Where A Is Ordinary: The Evolution of American College and University Grading, 1940–2009
by Stuart Rojstaczer & Christopher Healy - 2012
Background/Context: College grades can influence a student’s graduation prospects, academic motivation, postgraduate job choice, professional and graduate school selection, and access to loans and scholarships. Despite the importance of grades, national trends in grading practices have not been examined in over a decade, and there has been a limited effort to examine the historical evolution of college grading.
Purpose/Objective/Research Question/Focus of Study: Here we look at the evolution of grading over time and space at American colleges and universities over the last 70 years. Our data provide a means to examine how instructors’ assessments of excellence, mediocrity, and failure have changed in higher education.
Data Collection and Analysis: We have collected historical and contemporary data on A–F letter grades awarded from over 200 four-year colleges and universities. Our contemporary data on grades come from 135 schools, with a total enrollment of 1.5 million students.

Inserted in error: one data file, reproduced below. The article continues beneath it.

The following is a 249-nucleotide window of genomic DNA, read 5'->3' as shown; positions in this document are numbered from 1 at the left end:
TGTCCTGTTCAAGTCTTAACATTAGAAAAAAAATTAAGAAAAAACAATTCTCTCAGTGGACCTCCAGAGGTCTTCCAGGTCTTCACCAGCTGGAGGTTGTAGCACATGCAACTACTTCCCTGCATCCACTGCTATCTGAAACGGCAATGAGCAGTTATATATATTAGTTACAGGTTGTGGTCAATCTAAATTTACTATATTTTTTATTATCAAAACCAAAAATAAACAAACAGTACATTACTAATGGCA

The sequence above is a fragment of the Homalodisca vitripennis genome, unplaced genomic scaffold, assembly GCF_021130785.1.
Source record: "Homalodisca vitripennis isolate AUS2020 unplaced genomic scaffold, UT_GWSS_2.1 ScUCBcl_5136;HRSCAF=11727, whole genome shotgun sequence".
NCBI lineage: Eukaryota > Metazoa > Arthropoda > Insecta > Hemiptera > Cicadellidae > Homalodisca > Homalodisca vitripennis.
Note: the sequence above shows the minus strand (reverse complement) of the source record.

Research Design: Through the use of averages over time and space as well as regression models, we examine how grading has changed temporally and how grading is a function of school selectivity, school type, and geographic region.
Findings/Results: Contemporary data indicate that, on average across a wide range of schools, A’s represent 43% of all letter grades, an increase of 28 percentage points since 1960 and 12 percentage points since 1988. D’s and F’s total typically less than 10% of all letter grades. Private colleges and universities give, on average, significantly more A’s and B’s combined than public institutions with equal student selectivity. Southern schools grade more harshly than those in other regions, and science and engineering-focused schools grade more stringently than those emphasizing the liberal arts. At schools with modest selectivity, grading is as generous as it was in the mid-1980s at highly selective schools. These prestigious schools have, in turn, continued to ramp up their grades. It is likely that at many selective and highly selective schools, undergraduate GPAs are now so saturated at the high end that they have little use as a motivator of students and as an evaluation tool for graduate and professional schools and employers.
Conclusions/Recommendations: As a result of instructors gradually lowering their standards, A has become the most common grade on American college campuses. Without regulation, or at least strong grading guidelines, grades at American institutions of higher learning likely will continue to have less and less meaning.
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